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Lavinia Fontana depicted the Bolognese noblewoman Costanza Alidosi seated in a sparsely, yet luxuriously, furnished interior. In the upper left, a courtyard and two open doorways are visible, giving the painting depth and perspective.

The life-size figure of Alidosi occupies the entire height of the painting. Fontana angled Alidosi’s body toward the viewer, simultaneously giving the portrait a sense of intimacy and power. The artist, known for her skill at rendering fabric and jewelry, portrays Alidosi’s dress meticulously, particularly the details of the gold embroidery on the skirt and bodice. Fontana’s talent for depicting textures is evident in the fringe on the red velvet chair and the sitter’s lace collar.

Alidosi was married in 1571 to the nobleman Ridolfo Isolani. As a senator and an associate of the Medici family in Florence, he was often away from home, leaving his wife to attend to business in Bologna. It was most likely during one of these absences that Alidosi commissioned Fontana to paint her portrait, possibly as a display of her power and autonomy. Ridolfo is referenced obliquely: both the dog on Alidosi’s lap and the juniper blossoms tucked in her bodice likely symbolize her fidelity to her husband.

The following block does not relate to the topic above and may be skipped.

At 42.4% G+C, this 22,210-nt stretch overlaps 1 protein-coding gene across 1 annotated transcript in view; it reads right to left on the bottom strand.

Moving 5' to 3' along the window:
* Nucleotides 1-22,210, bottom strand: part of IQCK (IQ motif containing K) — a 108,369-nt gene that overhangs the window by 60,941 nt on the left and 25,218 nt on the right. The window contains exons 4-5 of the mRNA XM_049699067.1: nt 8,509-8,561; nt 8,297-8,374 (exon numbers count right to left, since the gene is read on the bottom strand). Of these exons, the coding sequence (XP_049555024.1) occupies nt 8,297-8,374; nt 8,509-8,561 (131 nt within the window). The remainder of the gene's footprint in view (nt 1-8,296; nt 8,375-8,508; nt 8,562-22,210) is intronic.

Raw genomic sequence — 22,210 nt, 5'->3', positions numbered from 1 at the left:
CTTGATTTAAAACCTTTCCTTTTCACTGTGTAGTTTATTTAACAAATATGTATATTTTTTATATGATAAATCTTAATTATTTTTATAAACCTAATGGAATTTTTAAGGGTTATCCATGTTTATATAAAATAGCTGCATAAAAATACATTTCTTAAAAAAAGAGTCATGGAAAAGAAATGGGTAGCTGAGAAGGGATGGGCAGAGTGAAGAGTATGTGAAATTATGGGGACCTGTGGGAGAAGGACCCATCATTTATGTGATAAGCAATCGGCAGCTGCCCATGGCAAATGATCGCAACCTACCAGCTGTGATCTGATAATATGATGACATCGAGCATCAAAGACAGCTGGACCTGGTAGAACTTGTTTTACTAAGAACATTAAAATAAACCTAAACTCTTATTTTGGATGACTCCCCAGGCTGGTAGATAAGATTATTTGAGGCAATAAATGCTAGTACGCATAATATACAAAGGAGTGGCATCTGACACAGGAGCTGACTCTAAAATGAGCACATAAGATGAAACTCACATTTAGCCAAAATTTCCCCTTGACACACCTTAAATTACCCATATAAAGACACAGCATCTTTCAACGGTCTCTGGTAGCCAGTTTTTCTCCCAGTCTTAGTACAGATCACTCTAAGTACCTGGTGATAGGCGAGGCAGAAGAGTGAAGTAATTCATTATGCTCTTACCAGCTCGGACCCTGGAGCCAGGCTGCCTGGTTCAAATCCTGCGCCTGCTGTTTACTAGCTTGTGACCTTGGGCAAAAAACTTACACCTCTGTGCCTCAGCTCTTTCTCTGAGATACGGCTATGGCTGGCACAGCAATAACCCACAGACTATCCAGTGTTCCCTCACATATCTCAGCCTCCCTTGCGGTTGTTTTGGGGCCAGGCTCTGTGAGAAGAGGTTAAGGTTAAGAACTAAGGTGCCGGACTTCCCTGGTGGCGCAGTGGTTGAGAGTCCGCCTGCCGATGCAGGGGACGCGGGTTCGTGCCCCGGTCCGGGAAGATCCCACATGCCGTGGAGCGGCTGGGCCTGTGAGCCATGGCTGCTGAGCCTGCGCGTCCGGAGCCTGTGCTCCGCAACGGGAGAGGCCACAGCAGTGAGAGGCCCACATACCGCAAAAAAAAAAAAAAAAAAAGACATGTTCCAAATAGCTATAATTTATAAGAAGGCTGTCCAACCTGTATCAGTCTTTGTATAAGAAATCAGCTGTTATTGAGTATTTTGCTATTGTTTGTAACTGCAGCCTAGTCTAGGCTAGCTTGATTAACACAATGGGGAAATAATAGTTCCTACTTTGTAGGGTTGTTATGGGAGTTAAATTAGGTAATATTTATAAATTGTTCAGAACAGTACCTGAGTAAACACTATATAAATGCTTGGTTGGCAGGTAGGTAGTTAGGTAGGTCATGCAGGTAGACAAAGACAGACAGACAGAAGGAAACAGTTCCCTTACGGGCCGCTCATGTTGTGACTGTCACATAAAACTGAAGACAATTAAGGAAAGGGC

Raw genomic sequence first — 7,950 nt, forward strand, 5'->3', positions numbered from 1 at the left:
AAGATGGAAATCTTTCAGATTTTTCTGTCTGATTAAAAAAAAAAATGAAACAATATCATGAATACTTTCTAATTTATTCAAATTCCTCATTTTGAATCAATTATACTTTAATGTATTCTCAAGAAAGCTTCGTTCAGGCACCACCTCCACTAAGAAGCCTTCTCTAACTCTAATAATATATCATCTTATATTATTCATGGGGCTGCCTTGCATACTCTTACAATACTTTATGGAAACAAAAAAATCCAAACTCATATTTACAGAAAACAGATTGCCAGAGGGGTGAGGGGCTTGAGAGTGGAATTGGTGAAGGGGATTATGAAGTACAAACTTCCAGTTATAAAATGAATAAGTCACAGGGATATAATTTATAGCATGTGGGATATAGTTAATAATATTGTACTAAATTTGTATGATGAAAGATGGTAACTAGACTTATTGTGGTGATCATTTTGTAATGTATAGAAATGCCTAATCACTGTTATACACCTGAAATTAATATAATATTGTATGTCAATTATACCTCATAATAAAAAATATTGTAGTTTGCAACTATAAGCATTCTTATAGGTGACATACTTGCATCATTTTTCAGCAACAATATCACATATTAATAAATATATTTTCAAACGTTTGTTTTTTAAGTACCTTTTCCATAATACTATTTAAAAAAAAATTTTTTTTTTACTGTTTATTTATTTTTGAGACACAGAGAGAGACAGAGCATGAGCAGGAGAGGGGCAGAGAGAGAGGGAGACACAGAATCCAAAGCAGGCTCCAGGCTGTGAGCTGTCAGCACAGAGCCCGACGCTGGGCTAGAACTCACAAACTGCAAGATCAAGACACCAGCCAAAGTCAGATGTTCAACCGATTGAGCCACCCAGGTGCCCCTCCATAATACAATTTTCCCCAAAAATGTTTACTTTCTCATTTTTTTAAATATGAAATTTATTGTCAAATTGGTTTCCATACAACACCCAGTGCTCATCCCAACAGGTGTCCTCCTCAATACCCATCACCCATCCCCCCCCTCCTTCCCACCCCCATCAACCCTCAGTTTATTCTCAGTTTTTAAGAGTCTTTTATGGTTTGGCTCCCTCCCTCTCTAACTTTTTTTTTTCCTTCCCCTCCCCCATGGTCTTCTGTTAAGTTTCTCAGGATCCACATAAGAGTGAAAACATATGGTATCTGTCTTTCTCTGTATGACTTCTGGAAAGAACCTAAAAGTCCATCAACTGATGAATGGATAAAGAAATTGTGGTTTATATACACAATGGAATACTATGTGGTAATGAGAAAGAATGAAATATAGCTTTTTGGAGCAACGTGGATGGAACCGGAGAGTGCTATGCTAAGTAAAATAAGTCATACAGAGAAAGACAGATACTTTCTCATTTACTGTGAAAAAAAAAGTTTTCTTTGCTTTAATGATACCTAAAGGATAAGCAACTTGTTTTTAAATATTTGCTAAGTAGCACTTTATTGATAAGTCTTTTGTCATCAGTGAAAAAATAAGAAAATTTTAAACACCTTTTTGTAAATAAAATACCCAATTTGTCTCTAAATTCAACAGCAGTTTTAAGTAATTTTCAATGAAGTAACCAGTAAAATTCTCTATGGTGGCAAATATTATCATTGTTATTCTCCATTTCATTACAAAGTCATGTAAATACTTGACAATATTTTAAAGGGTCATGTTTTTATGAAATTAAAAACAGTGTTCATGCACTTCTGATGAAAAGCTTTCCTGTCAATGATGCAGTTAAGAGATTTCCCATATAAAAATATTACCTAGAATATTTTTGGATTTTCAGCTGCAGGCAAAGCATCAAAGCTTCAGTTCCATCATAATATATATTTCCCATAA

Details

  • Title: Portrait of Costanza Alidosi
  • Creator: Lavinia Fontana
  • Date: ca. 1595
  • selected exhibition history: “Women Artists: 1550-1950,” Los Angeles County Museum of Art, California, 1976
  • artist profile: Renaissance painter Lavinia Fontana was commissioned to make not only portraits, the typical subject matter for women painters, but also religious and mythological themes, which sometimes included female nudes. She made great strides in the field of portraiture, which garnered her fame within and beyond Italy. In fact, Fontana is regarded as the first woman artist, working within the same sphere as her male counterparts, outside a court or convent. At age 25, Fontana married a fellow painter from a noble family, who acted as his wife’s assistant and managed their growing household (the couple had 11 children, only three of whom outlived their mother). For 20 years beginning in the 1580s, Fontana was the portraitist of choice among Bolognese noblewomen. She also painted likenesses of important individuals connected with the University of Bologna. Fontana’s fame spread to Rome, where she moved in 1604. There she became a portraitist at the court of Pope Paul V and was the recipient of numerous honors, including a bronze portrait medallion cast in 1611 by sculptor and architect Felice Antonio Casoni.
  • Style: Renaissance
  • Physical Dimensions: w47.375 x h62 in (Without frame)
  • Type: Painting
  • Rights: Gift of Wallace and Wilhelmina Holladay; Photography by Lee Stalsworth
  • Medium: Oil on canvas

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